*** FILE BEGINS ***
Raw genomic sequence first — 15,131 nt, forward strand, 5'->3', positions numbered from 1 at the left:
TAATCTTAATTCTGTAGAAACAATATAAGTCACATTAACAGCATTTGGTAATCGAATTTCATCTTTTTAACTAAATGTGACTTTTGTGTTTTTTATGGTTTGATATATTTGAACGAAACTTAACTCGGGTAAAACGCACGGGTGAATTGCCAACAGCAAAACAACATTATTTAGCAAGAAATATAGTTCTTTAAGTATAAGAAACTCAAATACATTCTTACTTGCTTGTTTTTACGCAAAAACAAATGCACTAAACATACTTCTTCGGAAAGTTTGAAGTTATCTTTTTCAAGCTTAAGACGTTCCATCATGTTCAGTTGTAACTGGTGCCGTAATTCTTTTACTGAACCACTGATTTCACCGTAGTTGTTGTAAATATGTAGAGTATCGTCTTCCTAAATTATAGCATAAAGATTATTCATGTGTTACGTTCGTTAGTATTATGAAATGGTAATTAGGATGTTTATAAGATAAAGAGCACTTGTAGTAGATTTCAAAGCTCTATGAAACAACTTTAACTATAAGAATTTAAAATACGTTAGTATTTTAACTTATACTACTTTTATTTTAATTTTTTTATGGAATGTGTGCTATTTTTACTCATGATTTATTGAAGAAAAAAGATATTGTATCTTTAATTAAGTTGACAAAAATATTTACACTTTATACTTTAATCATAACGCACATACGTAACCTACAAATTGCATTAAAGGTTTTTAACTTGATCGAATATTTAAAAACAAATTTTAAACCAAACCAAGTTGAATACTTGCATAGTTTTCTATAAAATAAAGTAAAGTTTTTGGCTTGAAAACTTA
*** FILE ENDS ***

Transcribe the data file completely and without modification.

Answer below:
Raw genomic sequence first — 15,131 nt, forward strand, 5'->3', positions numbered from 1 at the left:
TAATCTTAATTCTGTAGAAACAATATAAGTCACATTAACAGCATTTGGTAATCGAATTTCATCTTTTTAACTAAATGTGACTTTTGTGTTTTTTATGGTTTGATATATTTGAACGAAACTTAACTCGGGTAAAACGCACGGGTGAATTGCCAACAGCAAAACAACATTATTTAGCAAGAAATATAGTTCTTTAAGTATAAGAAACTCAAATACATTCTTACTTGCTTGTTTTTACGCAAAAACAAATGCACTAAACATACTTCTTCGGAAAGTTTGAAGTTATCTTTTTCAAGCTTAAGACGTTCCATCATGTTCAGTTGTAACTGGTGCCGTAATTCTTTTACTGAACCACTGATTTCACCGTAGTTGTTGTAAATATGTAGAGTATCGTCTTCCTAAATTATAGCATAAAGATTATTCATGTGTTACGTTCGTTAGTATTATGAAATGGTAATTAGGATGTTTATAAGATAAAGAGCACTTGTAGTAGATTTCAAAGCTCTATGAAACAACTTTAACTATAAGAATTTAAAATACGTTAGTATTTTAACTTATACTACTTTTATTTTAATTTTTTTATGGAATGTGTGCTATTTTTACTCATGATTTATTGAAGAAAAAAGATATTGTATCTTTAATTAAGTTGACAAAAATATTTACACTTTATACTTTAATCATAACGCACATACGTAACCTACAAATTGCATTAAAGGTTTTTAACTTGATCGAATATTTAAAAACAAATTTTAAACCAAACCAAGTTGAATACTTGCATAGTTTTCTATAAAATAAAGTAAAGTTTTTGGCTTGAAAACTTA